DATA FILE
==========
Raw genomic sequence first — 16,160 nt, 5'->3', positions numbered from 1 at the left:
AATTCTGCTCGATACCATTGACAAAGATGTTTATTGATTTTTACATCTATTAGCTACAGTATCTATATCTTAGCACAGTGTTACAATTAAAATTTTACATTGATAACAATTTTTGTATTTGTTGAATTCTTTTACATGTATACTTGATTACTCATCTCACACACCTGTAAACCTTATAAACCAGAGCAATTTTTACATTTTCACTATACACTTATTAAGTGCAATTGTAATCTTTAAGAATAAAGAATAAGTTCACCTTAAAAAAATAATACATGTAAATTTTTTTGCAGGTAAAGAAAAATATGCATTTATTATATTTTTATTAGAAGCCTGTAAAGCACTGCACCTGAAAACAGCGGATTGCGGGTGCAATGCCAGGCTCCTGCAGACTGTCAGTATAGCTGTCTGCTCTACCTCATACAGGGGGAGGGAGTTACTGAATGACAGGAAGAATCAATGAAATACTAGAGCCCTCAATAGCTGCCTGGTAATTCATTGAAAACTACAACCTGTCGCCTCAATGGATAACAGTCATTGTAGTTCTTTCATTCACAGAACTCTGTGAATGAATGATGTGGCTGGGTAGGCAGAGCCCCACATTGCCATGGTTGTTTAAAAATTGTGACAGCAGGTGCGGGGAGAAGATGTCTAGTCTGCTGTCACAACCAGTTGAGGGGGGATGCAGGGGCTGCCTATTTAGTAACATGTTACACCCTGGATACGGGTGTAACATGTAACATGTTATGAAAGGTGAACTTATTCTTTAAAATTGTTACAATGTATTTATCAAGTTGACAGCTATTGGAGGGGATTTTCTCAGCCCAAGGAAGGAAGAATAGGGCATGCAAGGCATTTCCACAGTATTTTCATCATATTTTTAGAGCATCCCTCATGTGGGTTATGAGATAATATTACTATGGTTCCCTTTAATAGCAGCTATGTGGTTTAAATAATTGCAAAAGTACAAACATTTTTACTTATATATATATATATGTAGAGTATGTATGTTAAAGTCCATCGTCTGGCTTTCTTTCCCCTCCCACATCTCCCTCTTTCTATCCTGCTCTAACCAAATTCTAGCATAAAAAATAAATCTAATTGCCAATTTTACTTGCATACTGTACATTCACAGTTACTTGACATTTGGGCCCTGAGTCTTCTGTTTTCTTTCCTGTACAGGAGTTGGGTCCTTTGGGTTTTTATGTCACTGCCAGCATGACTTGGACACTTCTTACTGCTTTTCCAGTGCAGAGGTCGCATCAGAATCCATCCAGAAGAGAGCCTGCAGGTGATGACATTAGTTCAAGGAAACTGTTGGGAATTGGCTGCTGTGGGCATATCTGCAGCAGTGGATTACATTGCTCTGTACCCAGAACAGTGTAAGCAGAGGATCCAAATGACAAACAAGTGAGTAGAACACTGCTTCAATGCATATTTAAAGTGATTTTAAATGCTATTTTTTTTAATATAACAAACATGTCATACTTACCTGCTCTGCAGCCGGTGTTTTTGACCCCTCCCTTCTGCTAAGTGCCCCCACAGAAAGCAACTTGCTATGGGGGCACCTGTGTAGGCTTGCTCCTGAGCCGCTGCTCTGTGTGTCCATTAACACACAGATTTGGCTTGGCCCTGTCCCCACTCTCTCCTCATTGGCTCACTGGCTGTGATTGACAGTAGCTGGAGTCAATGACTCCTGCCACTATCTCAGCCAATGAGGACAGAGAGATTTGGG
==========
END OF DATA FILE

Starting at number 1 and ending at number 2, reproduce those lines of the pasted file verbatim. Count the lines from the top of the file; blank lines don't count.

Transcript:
Raw genomic sequence first — 16,160 nt, 5'->3', positions numbered from 1 at the left:
AATTCTGCTCGATACCATTGACAAAGATGTTTATTGATTTTTACATCTATTAGCTACAGTATCTATATCTTAGCACAGTGTTACAATTAAAATTTTACATTGATAACAATTTTTGTATTTGTTGAATTCTTTTACATGTATACTTGATTACTCATCTCACACACCTGTAAACCTTATAAACCAGAGCAATTTTTACATTTTCACTATACACTTATTAAGTGCAATTGTAATCTTTAAGAATAAAGAATAAGTTCACCTTAAAAAAATAATACATGTAAATTTTTTTGCAGGTAAAGAAAAATATGCATTTATTATATTTTTATTAGAAGCCTGTAAAGCACTGCACCTGAAAACAGCGGATTGCGGGTGCAATGCCAGGCTCCTGCAGACTGTCAGTATAGCTGTCTGCTCTACCTCATACAGGGGGAGGGAGTTACTGAATGACAGGAAGAATCAATGAAATACTAGAGCCCTCAATAGCTGCCTGGTAATTCATTGAAAACTACAACCTGTCGCCTCAATGGATAACAGTCATTGTAGTTCTTTCATTCACAGAACTCTGTGAATGAATGATGTGGCTGGGTAGGCAGAGCCCCACATTGCCATGGTTGTTTAAAAATTGTGACAGCAGGTGCGGGGAGAAGATGTCTAGTCTGCTGTCACAACCAGTTGAGGGGGGATGCAGGGGCTGCCTATTTAGTAACATGTTACACCCTGGATACGGGTGTAACATGTAACATGTTATGAAAGGTGAACTTATTCTTTAAAATTGTTACAATGTATTTATCAAGTTGACAGCTATTGGAGGGGATTTTCTCAGCCCAAGGAAGGAAGAATAGGGCATGCAAGGCATTTCCACAGTATTTTCATCATATTTTTAGAGCATCCCTCATGTGGGTTATGAGATAATATTACTATGGTTCCCTTTAATAGCAGCTATGTGGTTTAAATAATTGCAAAAGTACAAACATTTTTACTTATATATATATATATGTAGAGTATGTATGTTAAAGTCCATCGTCTGGCTTTCTTTCCCCTCCCACATCTCCCTCTTTCTATCCTGCTCTAACCAAATTCTAGCATAAAAAATAAATCTAATTGCCAATTTTACTTGCATACTGTACATTCACAGTTACTTGACATTTGGGCCCTGAGTCTTCTGTTTTCTTTCCTGTACAGGAGTTGGGTCCTTTGGGTTTTTATGTCACTGCCAGCATGACTTGGACACTTCTTACTGCTTTTCCAGTGCAGAGGTCGCATCAGAATCCATCCAGAAGAGAGCCTGCAGGTGATGACATTAGTTCAAGGAAACTGTTGGGAATTGGCTGCTGTGGGCATATCTGCAGCAGTGGATTACATTGCTCTGTACCCAGAACAGTGTAAGCAGAGGATCCAAATGACAAACAAGTGAGTAGAACACTGCTTCAATGCATATTTAAAGTGATTTTAAATGCTATTTTTTTTAATATAACAAACATGTCATACTTACCTGCTCTGCAGCCGGTGTTTTTGACCCCTCCCTTCTGCTAAGTGCCCCCACAGAAAGCAACTTGCTATGGGGGCACCTGTGTAGGCTTGCTCCTGAGCCGCTGCTCTGTGTGTCCATTAACACACAGATTTGGCTTGGCCCTGTCCCCACTCTCTCCTCATTGGCTCACTGGCTGTGATTGACAGTAGCTGGAGTCAATGACTCCTGCCACTATCTCAGCCAATGAGGACAGAGAGATTTGGG